As an owner of a traditional corporation or a limited liability company (LLC), you might want to reduce your company's tax burden. Perhaps you're thinking of electing S Corporation tax treatment. But because the Internal Revenue Services (IRS) has a number of restrictions and requirements for S Corps, that business structure is not an option for every business. You can elect S corporation status at any time after you form the business, so you can revisit the issue as your company grows and changes.
An S Corporation is not a particular business entity, but a tax status that certain types of companies can choose. When you form a corporation, it is automatically a C Corporation in the eyes of the IRS and your state's tax agency. To form an S Corp, after creating the corporation you can file additional paperwork with the IRS and state tax agencies, as discussed below.
LLC owners can also file paperwork to elect S Corporation tax status. An LLC is not "taxed as an LLC." Instead, the IRS and state tax agencies tax an LLC as a sole proprietorship (for single-owner and husband-wife owned companies) or as a partnership (for multi-owner companies). (Taxing the LLC through its owners is known as "pass-through taxation.") But like a corporation, owners of an LLC can file paperwork to elect S Corp status.
A C Corporation is not a pass-through entity. This means that the business must pay corporate taxes on its earnings. When the corporation pays dividends, the shareholders pay tax on the same income a second time, on their personal tax returns. Subjecting the corporation's earnings to two taxations—one upon earning the income, the other when shareholders receive dividends as income—doesn't sound very attractive. But entrepreneurs form C corporations nevertheless because a C Corporation can become a publicly-traded company with an unlimited number of investors.
By contrast, an S Corp does not pay corporate tax. The income passes through the entity to the owners (shareholders), and the shareholders pay tax for the first time on their personal tax returns. In addition, if you sell an S Corp, the taxable gain might be less than you would pay for the sale of a C Corp. That's why an S Corp is the preferred tax status for many corporations, particularly for smaller companies with a limited number of owners and investors.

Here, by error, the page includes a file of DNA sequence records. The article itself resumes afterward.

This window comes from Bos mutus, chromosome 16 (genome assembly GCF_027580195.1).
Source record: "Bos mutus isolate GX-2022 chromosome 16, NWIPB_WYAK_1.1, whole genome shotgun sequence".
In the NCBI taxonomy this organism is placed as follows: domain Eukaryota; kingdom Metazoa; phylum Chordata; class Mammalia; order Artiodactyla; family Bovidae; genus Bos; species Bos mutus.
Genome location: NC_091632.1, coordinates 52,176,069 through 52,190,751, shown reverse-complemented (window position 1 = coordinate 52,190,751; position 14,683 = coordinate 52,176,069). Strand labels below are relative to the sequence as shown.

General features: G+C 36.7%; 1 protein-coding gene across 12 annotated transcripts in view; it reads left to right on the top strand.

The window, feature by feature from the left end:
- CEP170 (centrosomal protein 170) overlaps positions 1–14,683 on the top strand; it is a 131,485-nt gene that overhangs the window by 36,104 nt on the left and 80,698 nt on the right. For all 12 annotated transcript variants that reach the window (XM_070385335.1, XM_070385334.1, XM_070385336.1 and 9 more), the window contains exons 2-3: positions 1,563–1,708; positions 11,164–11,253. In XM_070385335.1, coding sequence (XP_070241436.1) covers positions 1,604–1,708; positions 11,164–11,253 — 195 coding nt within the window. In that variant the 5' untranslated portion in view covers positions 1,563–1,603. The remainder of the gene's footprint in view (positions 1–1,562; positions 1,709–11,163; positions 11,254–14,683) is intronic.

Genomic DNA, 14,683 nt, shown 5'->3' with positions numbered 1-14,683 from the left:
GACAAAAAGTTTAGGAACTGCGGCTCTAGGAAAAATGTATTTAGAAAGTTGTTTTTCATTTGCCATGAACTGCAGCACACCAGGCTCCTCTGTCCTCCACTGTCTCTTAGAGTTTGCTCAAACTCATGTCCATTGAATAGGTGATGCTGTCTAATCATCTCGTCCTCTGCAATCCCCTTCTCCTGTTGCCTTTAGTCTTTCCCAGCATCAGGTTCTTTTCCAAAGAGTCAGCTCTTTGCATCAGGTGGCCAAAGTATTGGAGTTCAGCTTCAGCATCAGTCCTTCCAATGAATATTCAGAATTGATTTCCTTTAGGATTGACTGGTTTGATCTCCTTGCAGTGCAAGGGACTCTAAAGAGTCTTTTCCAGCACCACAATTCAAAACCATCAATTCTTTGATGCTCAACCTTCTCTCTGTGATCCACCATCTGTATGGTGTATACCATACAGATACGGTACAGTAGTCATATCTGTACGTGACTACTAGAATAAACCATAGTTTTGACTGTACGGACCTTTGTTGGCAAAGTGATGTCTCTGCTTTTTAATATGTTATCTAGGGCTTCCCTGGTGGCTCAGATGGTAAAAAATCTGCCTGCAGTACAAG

An LLC that pays taxes as a sole proprietorship or a partnership already avoids the double-taxation problem and enjoys pass-through taxation. So what is there to be gained by electing a corporate status that primarily allows for that already-obtained pass-through tax treatment? The answer lies in realizing that you can gain another tax advantage: electing S Corp status offers LLC owners the benefit of avoiding self-employment tax (self-employment taxes include Social Security and Medicare taxes). Owners of LLCs that do not elect S Corp taxation must pay these self-employment taxes on all income they receive from the company. In contrast, an S Corp can allocate a portion of the company's earnings to the shareholders as distributions. Shareholders report these distributions as dividends, not as wages, which are not subject to self-employment tax.
At first blush, it might seem like forming an S Corp is a sure-fire method to avoid self-employment tax. All you need to do when moving money from the company to the owner is to distribute it as a distribution! But this dodge won't entirely succeed if you are involved in running the business. If the owners are employees of the company (and not passive investors), the IRS requires S Corps to pay the owners a reasonable salary before making any S Corp distributions. For example, if your LLC brought in $100,000, and an employee in your position might make $60,000, you can report only $40,000 as S Corp distributions. In this case, you must report $60,000 as income, which is subject to self-employment tax.
While an S Corp can reduce your tax burden, it is not an option for every business. Tax regulations include a number of requirements for S Corps, and the IRS highly scrutinizes S Corps to ensure compliance. If you do not meet all of the following, you cannot elect S Corp status. Your company must:
Forming a business with S Corp status begins with creating either a corporation or an LLC. When completing the formation paperwork and drafting internal documents like your operating agreement, keep in mind the S Corp requirements. For instance, you might limit the number of owners and shareholders, and allocate profits and losses in proportion to each owner's interests.
After you form the entity, you must file Form 2553 with the IRS within two months and 15 days of the date of formation to enjoy S Corp status your first tax year. For instance, if you formed the company on May 1, 2020, you have until July 15, 2020 to file. If you do not file the paperwork in time, this does not preclude you from applying for S Corp status, but it would not begin until the following tax year.
In many states, once the IRS approves your S Corp paperwork, your state tax agency will automatically recognize your business as an S Corp. In other states, you must file additional paperwork with the state tax agency to elect S Corp status at the state level.